Science makes first study of know-it-all internet commenters
Mon 5 Sep 2016
Researchers from Stanford and Microsoft have created a scientific methodology to measure the frequency and output of intransigent commenters in social networks – those whose contributions are written as statements of fact, rather than contributions to a discourse.
In Identifying Dogmatism in Social Media: Signals and Models, Human Computer Interaction researcher Ethan Fast and Technical Fellow at Microsoft Eric Horvitz trained their analysis system using only 5000 annotated posts from Reddit communities but were able to apply the derived principles to millions of other comments on the popular social site.
The research, which used crowdworkers on Amazon Mechanical Turk, rated users’ contributions on a scale of 1-5, effectively ranging from ‘let’s talk’ to ‘flame on!’.
Predictably, the nature of the discussion influences the likely level of dogma that commenters engage in. The Cringepics subreddit, wherein users mock screenshots from unfortunate romantic communications, produces very little uncertainty and a great deal of dogmatic language, as does the DebateAChristian subreddit.
The lowest level of didactic comment is found in hobby groups concerned with pursuits such as home PC builds, brewing and photography.
Fast and Horvitz set themselves a number of knowledge tasks, among which was to find out whether dogmatic commenters are uniformly stubborn across a range of subjects; to this end they generated a body of 10 million analysed posts from 2007-15 across 1000 users:
Many of the subjects are likely to provoke dogmatic comment; even where the topic is radically different, the level of controversy is elevated.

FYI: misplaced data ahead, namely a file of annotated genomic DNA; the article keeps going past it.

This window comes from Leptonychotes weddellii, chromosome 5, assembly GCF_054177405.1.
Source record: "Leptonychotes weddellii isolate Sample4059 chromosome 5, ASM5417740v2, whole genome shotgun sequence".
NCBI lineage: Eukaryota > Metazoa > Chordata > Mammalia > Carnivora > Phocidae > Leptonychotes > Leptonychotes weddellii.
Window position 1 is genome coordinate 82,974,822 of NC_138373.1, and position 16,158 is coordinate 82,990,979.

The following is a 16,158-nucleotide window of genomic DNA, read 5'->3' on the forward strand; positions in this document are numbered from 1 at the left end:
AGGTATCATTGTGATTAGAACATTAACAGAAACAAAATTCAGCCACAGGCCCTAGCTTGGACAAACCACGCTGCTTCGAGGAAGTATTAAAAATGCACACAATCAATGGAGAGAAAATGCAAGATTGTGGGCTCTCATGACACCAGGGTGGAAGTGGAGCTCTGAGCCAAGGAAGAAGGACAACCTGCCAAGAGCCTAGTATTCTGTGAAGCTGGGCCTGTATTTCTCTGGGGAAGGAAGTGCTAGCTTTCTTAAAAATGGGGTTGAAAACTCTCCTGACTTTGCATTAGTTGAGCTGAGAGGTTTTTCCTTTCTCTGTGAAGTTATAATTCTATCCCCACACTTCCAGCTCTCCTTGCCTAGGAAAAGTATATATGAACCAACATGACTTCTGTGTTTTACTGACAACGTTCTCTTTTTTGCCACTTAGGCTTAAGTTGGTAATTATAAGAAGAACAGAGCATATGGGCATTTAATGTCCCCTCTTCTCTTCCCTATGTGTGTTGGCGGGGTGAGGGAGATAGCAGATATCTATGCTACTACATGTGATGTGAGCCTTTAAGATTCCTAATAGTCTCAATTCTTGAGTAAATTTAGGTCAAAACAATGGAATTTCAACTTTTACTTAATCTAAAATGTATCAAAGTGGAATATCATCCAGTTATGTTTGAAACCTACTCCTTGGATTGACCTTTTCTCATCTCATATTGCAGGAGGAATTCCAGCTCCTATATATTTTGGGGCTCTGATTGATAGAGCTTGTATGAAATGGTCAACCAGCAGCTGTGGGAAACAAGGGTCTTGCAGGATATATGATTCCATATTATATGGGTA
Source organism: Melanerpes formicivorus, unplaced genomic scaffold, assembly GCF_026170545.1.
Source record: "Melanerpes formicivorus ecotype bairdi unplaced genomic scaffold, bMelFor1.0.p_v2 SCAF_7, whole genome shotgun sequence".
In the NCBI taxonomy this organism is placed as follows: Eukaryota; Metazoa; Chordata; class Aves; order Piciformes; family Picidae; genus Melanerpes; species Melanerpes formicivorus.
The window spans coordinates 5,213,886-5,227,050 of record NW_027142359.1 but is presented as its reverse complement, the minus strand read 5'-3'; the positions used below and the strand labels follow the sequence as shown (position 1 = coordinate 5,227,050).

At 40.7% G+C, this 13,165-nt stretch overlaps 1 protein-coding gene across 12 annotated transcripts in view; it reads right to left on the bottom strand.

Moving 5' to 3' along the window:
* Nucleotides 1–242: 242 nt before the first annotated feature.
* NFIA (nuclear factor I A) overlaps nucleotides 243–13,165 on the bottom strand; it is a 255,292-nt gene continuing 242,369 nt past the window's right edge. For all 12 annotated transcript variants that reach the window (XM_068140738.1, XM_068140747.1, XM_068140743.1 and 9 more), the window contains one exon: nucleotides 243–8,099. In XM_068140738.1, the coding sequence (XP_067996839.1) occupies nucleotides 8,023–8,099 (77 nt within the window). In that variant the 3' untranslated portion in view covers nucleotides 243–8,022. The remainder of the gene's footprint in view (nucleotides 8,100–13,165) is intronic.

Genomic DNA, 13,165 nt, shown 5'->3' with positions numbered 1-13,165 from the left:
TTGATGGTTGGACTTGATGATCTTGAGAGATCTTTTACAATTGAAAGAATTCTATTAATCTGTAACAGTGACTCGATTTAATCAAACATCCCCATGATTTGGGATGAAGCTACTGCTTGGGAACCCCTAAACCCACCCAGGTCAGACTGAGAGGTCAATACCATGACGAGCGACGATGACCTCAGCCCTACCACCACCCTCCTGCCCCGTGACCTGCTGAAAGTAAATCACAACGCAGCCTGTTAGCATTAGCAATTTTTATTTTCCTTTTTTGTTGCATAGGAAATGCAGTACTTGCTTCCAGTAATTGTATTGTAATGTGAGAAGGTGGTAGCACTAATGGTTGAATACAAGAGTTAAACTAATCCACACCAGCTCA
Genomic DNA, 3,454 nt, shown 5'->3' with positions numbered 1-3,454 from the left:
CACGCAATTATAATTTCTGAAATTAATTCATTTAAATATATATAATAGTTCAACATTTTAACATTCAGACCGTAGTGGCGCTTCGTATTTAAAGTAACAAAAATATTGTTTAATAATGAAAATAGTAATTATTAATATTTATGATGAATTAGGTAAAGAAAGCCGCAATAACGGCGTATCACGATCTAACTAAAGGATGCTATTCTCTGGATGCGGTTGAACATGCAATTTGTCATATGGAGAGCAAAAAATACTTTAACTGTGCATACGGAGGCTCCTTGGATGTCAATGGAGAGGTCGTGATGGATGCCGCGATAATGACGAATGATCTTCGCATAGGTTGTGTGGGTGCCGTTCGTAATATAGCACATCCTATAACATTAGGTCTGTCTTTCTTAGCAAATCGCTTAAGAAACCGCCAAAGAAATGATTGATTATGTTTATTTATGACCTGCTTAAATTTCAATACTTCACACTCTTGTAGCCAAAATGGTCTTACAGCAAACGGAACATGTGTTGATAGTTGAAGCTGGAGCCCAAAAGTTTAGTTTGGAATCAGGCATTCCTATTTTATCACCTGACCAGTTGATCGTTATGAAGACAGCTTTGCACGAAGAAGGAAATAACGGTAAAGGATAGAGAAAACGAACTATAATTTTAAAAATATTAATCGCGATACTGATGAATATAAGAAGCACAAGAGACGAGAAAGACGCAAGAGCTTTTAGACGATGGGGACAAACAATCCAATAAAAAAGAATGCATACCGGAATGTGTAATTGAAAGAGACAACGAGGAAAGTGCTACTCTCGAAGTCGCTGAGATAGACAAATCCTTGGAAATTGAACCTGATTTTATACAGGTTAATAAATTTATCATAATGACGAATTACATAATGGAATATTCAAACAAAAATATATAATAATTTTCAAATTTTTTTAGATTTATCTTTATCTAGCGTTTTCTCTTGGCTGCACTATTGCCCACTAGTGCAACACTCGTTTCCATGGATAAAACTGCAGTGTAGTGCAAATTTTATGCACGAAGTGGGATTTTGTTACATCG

However, the researchers did find evidence that some of the most stubborn commenters display their convictions across less likely subjects, and seem to be (as their antagonists often suspect) just plain ornery:
‘For example, among the users who are dogmatic on politics, they are also disproportionately dogmatic on unrelated subreddits such as science, technology, IAmA, and AskReddit.’
The paper finds that dogmatic commenters post frequently and in favourite communities, but since they are “not as inclined to engage with discussion, once it has begun”, also seem to most value placing a first or at least early comment.
The paper also studies the language and vocabulary of the absolutely-certain internet commenter, finding that references to ‘they’ and ‘you’ are far likelier to prevail in a dogmatic post. Examples given include ‘You are a moron’ and ‘They are keeping us down’.
The scientists also sampled 600,000 one-on-one conversational Reddit exchanges to see if an antagonist’s dogmatism becomes infectious and forces a more rational correspondent to abandon discourse in favour of retrenchment. It does, with the researchers establishing that ‘engagement with a dogmatic comment tends to make a user more dogmatic themselves’.
Fast and Horvitz conclude, some would say optimistically, that the results of their computational model could help users engage in more pro-social behaviour in online communities.